Cosmopolitan Routes/Roots: Intersections of Global Heritage and Migration
On 2-4 November, the Leiden Global Interactions Research Profile will host its first annual conference at the Small Auditorium in the the Academy Building. The conference will open with a keynote lecture delivered by Professor Peter Geschiere from the University of Amsterdam.
Across the ages, the movements of people, things and ideas have shaped and reshaped worlds; they have built communities, inscribed landscapes, and assembled ideas and networks across the globe. In recent times, interactions between the global and local have intensified and diversified. The mobility of people, which has always been high, has become thoroughly globalised, but so have data, ideas, resources, and technologies. And such interactions have specific historical consequences in the social, political, economic and religious domains. On the one hand, many have argued that modern globalization has brought about the erosion of the nation and state-sovereignty and demands new ‘deterritorialized’ notions of citizen, home, ownership, identity, etc. On the other hand, cosmopolitan interactions have always led to the production of hybrid forms - in religious and vernacular thought, architecture, cultural practice, and so on. Both fragmentation and hybridization can lead to disorienting effects (often bringing violence and suspicion into the same orbit as emancipation and innovation) in their divisive logics that reorder structures of political recognition and power.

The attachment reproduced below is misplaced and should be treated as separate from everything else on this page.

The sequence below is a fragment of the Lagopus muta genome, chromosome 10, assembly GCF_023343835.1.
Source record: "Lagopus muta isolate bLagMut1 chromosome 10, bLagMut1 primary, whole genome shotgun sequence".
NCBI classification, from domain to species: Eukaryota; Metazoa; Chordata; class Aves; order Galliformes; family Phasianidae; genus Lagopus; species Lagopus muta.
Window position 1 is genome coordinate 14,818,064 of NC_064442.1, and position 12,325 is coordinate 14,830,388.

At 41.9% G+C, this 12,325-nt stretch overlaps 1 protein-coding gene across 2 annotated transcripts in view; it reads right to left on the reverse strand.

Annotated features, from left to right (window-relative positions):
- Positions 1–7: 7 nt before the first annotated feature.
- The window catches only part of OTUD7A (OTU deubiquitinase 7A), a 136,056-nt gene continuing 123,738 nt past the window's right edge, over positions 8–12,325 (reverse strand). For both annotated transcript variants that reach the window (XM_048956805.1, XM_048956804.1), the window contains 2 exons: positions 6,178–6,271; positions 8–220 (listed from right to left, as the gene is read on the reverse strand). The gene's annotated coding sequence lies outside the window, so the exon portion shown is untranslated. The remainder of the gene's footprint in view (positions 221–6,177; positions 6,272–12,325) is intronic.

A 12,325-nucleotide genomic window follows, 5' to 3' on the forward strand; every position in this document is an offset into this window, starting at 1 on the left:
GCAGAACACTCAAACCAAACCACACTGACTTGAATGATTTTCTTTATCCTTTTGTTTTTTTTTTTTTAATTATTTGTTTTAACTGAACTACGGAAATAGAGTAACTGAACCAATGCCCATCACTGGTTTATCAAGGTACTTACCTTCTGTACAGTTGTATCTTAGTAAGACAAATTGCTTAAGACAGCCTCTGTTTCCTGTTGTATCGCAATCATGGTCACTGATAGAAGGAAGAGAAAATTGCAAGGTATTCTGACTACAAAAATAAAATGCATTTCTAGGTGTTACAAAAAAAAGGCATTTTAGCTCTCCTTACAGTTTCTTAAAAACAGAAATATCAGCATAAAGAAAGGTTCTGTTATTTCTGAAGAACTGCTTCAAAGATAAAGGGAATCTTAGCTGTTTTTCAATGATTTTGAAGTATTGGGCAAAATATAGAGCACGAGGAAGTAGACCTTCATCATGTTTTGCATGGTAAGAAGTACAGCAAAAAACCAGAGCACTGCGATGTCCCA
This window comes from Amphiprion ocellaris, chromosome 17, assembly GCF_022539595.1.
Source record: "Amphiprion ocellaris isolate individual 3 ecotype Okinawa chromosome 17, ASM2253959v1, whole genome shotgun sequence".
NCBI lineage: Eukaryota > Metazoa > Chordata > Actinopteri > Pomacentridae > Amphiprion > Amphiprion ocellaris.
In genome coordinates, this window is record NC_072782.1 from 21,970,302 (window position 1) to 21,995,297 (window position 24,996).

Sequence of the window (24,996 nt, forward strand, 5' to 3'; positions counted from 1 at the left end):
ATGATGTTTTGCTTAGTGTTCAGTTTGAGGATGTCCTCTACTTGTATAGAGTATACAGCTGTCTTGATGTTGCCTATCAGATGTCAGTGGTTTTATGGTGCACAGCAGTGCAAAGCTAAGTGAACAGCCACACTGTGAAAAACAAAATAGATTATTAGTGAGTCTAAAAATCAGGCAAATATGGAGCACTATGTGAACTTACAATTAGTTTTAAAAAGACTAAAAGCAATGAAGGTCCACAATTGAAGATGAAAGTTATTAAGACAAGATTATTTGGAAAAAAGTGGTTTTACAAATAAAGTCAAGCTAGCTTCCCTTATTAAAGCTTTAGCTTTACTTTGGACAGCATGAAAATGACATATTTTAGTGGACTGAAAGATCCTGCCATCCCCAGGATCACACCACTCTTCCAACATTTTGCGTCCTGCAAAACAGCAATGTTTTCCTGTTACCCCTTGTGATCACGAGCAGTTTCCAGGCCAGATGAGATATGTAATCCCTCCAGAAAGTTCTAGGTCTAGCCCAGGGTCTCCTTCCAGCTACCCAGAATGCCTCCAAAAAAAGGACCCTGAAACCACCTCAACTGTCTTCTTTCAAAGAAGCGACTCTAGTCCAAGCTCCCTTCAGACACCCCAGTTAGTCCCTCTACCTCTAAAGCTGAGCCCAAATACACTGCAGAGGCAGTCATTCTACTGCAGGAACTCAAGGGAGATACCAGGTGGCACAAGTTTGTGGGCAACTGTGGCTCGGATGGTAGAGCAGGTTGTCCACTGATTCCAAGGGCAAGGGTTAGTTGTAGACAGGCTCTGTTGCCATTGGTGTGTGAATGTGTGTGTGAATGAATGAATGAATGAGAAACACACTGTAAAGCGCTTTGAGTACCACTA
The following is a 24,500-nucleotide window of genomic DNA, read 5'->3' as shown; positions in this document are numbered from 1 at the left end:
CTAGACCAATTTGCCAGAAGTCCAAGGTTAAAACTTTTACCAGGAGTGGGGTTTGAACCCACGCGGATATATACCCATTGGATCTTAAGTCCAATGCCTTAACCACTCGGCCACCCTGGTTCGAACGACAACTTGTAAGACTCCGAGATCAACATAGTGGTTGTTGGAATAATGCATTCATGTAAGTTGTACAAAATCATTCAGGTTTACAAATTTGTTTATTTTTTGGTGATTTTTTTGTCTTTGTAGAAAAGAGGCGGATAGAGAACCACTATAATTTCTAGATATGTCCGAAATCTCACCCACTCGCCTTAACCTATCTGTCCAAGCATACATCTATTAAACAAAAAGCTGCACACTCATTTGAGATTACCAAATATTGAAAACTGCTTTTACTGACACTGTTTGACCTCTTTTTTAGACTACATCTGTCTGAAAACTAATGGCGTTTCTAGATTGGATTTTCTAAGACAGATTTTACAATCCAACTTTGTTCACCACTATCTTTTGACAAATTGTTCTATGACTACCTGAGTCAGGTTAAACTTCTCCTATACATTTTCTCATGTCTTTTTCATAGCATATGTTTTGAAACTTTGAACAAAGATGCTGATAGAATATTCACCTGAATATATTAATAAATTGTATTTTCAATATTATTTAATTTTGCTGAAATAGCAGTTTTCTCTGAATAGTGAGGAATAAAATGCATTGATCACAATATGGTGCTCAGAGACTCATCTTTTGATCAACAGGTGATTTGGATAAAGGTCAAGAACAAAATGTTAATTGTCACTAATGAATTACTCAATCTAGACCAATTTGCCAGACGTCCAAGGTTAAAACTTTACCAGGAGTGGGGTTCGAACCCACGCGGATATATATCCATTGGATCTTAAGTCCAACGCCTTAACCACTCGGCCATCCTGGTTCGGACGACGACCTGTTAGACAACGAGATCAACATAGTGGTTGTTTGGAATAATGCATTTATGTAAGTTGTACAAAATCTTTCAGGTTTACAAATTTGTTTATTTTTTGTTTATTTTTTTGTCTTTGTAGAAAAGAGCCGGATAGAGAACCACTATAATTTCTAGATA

In the wake of such fragmentation and hybridization, people often seek to strengthen their ties to a past or identity, thereby anchoring an uncertain present or future to traditional ways and forms of life. Nations around the globe have become more concerned with regulating migrant flows and articulating and preserving their natural and cultural heritage. At the same time, illicit flows of people and goods abound and many marginalized groups have been able to transform various structural forms and policies to their advantage. Both migration and heritage have thus emerged as a both products of and imagined panaceas for the destabilizing effects of globalization.
With a particular focus on exploring the global from the point of view of the everyday, marginal, mundane and vernacular, we consider historical and modern forms of mobility (of humans and their productions) and the various social, economic and political forms and interactions they assemble or erode. Within these discussions, we also examine how groups and institutions mobilize ‘heritage’ as a strategy to deal with the pressures imposed by global economic, political and cultural flows. What interactions and expectations do heritage ideals and practice negotiate and mobilize, and how do they materialize policies of inclusion and exclusion in diverse contexts? Bringing together perspectives from history, anthropology, archaeology, area studies, literary studies, and others, this conference seeks to forefront migration and heritage as two forces implicated in the transformation of worlds and relationships, and to articulate and explore the larger globalizing issues they both engage.
Please register in advance (registration form).